Airline Slot Auction Rules and Related Litigation Head Toward Termination

Airline Slot Auction Rules and Related Litigation Head Toward Termination

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On May 14, 2009, the Federal Aviation Administration (FAA) proposed to rescind two rules, adopted in October 2008, under which hourly take-off and landing authorizations (slots) at the three New York area airports—LaGuardia, JFK and Newark International—were to be capped on a long-term basis, as they already were for the short term under existing FAA orders. In addition, a portion of the slots held by incumbent airlines were to be withdrawn (without any compensation) and placed up for auction.

The designation of slots to be withdrawn was to occur late in December 2008, and the first auction was to occur in mid-January 2009. Ostensibly, the goal was to help mitigate congestion and delay at the three airports—though the existing orders already did that—while establishing a “market-based” (rather than administrative) mechanism to allocate constrained airspace capacity at the three airports. Under that mechanism, slots would be auctioned and “leased” to the highest bidders, which supposedly were the airlines that valued them the most and would put them to their highest and best use. In practice, that meant, among other things, that service to smaller communities from the New York area airports would likely be curtailed.

With almost no exceptions, the airline industry opposed the “Slot Auction Rules,” as did the Port Authority of New York and New Jersey (which operates the three airports). WilmerHale was retained by the Air Transport Association of America (ATA) to represent the airline industry in the rulemaking proceeding (and in related administrative appeals) and then to challenge the final rules in court. Because they were so adamantly opposed to the auction concept—and because withdrawing their slots and initiating an auction process would severely disrupt their schedules—the airlines, acting through ATA, asked WilmerHale to take the unusual step of seeking a stay of the Slot Auction Rules from the DC Circuit while their challenge to the rules was being considered on the merits.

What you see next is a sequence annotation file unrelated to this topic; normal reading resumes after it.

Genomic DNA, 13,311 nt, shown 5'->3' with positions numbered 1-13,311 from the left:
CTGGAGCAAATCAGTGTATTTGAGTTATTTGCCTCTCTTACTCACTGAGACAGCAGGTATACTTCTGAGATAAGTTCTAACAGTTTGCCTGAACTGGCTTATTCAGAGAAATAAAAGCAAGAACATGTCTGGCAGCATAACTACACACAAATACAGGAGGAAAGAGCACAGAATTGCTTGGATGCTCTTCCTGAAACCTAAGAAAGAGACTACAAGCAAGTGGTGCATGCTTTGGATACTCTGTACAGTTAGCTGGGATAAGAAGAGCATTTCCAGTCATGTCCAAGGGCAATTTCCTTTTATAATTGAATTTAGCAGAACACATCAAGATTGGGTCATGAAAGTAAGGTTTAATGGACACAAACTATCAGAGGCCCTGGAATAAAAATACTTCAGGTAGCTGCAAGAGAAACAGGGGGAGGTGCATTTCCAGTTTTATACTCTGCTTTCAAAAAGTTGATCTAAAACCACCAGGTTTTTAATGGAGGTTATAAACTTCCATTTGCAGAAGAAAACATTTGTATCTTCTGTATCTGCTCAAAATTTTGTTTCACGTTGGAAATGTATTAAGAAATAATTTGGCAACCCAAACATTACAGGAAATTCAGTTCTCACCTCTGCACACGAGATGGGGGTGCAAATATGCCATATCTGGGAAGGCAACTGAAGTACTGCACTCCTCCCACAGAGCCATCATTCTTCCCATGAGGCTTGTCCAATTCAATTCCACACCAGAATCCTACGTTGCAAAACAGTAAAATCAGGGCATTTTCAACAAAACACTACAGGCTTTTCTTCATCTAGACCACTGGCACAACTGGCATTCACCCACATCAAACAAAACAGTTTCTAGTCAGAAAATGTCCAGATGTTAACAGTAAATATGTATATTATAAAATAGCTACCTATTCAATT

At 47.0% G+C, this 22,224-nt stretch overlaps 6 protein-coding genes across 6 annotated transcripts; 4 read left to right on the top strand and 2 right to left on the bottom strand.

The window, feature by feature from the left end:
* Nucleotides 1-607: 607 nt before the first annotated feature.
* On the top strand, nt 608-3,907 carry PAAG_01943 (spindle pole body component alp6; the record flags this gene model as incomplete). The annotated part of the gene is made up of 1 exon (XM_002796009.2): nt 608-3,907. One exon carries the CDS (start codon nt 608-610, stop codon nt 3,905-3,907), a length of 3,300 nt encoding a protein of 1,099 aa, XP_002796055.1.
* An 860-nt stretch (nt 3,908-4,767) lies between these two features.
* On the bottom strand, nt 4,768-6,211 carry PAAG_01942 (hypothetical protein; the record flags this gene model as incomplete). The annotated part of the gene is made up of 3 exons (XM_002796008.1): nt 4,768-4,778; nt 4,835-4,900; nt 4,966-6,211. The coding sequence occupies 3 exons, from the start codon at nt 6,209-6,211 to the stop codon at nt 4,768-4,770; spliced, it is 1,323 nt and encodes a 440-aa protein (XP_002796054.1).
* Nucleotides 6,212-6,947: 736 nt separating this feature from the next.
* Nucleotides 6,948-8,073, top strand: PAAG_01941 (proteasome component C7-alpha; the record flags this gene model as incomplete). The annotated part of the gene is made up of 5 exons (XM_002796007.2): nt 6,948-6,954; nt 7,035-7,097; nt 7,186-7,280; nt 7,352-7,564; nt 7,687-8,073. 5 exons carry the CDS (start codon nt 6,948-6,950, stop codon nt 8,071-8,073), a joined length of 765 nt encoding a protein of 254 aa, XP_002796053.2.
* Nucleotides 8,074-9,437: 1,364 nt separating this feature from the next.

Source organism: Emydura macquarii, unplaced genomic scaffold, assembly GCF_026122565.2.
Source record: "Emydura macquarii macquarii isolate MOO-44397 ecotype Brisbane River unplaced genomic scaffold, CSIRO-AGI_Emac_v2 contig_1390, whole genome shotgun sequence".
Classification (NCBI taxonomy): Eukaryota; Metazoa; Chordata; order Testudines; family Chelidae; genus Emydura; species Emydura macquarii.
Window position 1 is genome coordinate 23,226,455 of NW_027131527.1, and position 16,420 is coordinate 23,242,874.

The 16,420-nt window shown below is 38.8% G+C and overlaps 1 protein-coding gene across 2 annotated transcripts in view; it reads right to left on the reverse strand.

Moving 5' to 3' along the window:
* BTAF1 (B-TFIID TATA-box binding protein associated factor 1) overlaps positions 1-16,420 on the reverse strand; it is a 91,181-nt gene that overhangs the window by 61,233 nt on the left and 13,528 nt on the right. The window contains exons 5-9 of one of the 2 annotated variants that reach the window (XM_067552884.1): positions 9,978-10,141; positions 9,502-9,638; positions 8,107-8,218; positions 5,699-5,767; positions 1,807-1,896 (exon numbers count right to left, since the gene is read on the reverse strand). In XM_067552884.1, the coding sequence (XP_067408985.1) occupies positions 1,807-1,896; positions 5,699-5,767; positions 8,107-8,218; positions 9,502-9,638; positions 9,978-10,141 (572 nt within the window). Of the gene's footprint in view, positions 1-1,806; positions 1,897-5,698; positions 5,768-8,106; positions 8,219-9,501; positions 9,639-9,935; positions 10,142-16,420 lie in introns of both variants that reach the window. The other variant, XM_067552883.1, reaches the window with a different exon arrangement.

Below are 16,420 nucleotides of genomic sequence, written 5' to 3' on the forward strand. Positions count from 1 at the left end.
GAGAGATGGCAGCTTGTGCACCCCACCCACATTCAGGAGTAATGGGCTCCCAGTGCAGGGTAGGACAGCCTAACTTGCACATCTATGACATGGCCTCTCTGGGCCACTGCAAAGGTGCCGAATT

Because the Bush Administration was determined to conduct the first auction before leaving office, motions and supporting affidavits directed to the stay request had to be prepared and coordinated among numerous airlines in very short order, and differences between those carriers operating primarily at LaGuardia and those operating primarily at JFK or Newark had to be reconciled. When it became clear that control of the White House would shift to the Democrats just a few days after the first auction was scheduled to occur in mid-January, the stakes became even higher—because both sides knew that if the auctions were stayed, they might never take place, since the Obama Administration might very well reconsider the rules as part of the regulatory review process that traditionally occurs when there is a change of administrations (and political parties). The battle lines thus were drawn sharply—with the Bush Administration determined to establish the precedent of auctioning slots before leaving office, while the airlines were determined to do all they could to prevent that from happening.